To make a book from such a single-vision series required a different approach. To begin with, who was the author? Part nod to the collaborative process of TV production, or perhaps the Marxist precept “From each according to his abilities, to each according to his needs,” the credit lists five people: John Berger, Sven Blomberg, Chris Fox, Michael Dibbs and Richard Hollis. “It was complicated,” says Hollis. Berger wrote the text and Dibbs directed the TV show; “I’m not sure what Chris Fox did” (he’s listed as a researcher on the TV credits); Hollis designed the book. Sven Blomberg was a Scandinavian sculptor who lived in France. “He’d made these montages—none of us quite understood what they were about. I asked Sven, ‘What is this meant to be doing?’ He just folded his arms, said ‘Fucking obvious,’ and left abruptly. That was the last we saw of him.”
When it came to creating Ways of Seeing, author and designer already knew each other well. They’d first met when Hollis was a student at the Chelsea School of Art, where Berger taught drawing in the evenings. Their paths crossed again in the late 1960s when Hollis became art director of the liberal social and cultural comment weekly New Society, to which Berger was a regular contributor. After Hollis criticized a voiceover that Berger had done for a film about Corbusier’s buildings at Chandigarh—“I said it was ‘cornily Marxistic,’ I think,” says Hollis—the indignant Berger asked, “Where were you educated?” Hollis had the satisfaction of being able to tell him that he’d been his teacher just a few years before.
The two had run into each other again at a party. “We went back to the tenement flat in Clerkenwell where I was living and talked for a long time,” says Hollis. “After that he asked me to illustrate G, the historical novel he was in the middle of writing.” (It won the Booker Prize in 1972.) As with one of his previous novels, Berger wanted to show images along with the text in G, although eventually they used only one little diagrammatic drawing. Hollis worked alongside Berger pasting up the book and remembers how accommodating he was to work with: “Berger had been a journalist for the Evening Standard, so if a sentence or a chapter ended awkwardly I could say to him, ‘Can you cut this?’ and he’d say, ‘Of course.’”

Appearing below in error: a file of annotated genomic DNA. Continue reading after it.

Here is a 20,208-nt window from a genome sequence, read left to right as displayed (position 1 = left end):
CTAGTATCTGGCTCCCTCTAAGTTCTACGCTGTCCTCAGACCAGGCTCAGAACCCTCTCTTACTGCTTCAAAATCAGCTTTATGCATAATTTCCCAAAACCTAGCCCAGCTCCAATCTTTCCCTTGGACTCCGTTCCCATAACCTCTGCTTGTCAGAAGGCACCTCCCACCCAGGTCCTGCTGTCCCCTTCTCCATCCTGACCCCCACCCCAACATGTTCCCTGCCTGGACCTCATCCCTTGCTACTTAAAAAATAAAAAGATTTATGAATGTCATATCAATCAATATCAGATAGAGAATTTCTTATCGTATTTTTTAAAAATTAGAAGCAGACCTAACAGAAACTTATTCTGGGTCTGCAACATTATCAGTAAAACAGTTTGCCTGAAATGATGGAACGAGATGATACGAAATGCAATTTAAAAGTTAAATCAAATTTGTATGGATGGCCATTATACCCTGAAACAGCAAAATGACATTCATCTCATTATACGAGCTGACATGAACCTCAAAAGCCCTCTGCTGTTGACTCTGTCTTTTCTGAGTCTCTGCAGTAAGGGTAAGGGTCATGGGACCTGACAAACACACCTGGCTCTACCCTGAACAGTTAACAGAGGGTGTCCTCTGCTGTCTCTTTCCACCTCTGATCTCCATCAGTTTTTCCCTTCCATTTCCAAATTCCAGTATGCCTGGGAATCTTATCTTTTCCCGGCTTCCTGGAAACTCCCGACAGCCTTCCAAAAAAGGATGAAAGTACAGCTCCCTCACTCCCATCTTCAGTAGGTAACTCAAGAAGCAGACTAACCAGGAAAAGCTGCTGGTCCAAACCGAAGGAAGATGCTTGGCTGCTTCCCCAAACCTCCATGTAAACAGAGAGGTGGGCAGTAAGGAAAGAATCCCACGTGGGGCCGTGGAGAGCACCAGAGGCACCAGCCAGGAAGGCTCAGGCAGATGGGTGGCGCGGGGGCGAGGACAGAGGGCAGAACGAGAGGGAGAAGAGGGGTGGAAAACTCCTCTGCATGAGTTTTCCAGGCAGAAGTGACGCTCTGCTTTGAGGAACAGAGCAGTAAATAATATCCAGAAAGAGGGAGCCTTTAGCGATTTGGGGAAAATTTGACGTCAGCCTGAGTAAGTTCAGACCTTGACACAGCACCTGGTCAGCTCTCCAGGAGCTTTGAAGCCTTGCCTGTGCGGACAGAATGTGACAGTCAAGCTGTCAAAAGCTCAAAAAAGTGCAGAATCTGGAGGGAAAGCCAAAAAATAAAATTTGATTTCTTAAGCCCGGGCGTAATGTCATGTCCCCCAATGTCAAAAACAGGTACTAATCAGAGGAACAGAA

This relaxed teamwork between writer and designer was perhaps unusual in a relationship that can often be a tussle between words and pictures culminating in a grudging compromise; Berger, however, is clearly a writer who knows and respects images, and Hollis is a highly literate designer who has written extensively about the history of design (full disclosure: he taught me graphic design at London’s Central School of Art & Design), and neither side overwhelmed the other. Or, to look at it another way: in Ways of Seeing, the pictures are as important as the text. It’s an egalitarian solution. The text is based on a heavily edited version of the original script of the TV series, and although the book and the show shared many images, the book needed others to replace much of the TV footage. Hollis felt it was important that the pictures appeared exactly where they were mentioned in the text. “The integration of word and image worked well,” points out the artist Derek Boshier, “perhaps because it came out of the television series.” The French writer, photographer and filmmaker Chris Marker’s Commentaires (1961 & 1967), in which the images were embedded in the text in the same way, were a big influence on the layout. In many ways this factor dictated the design as a whole.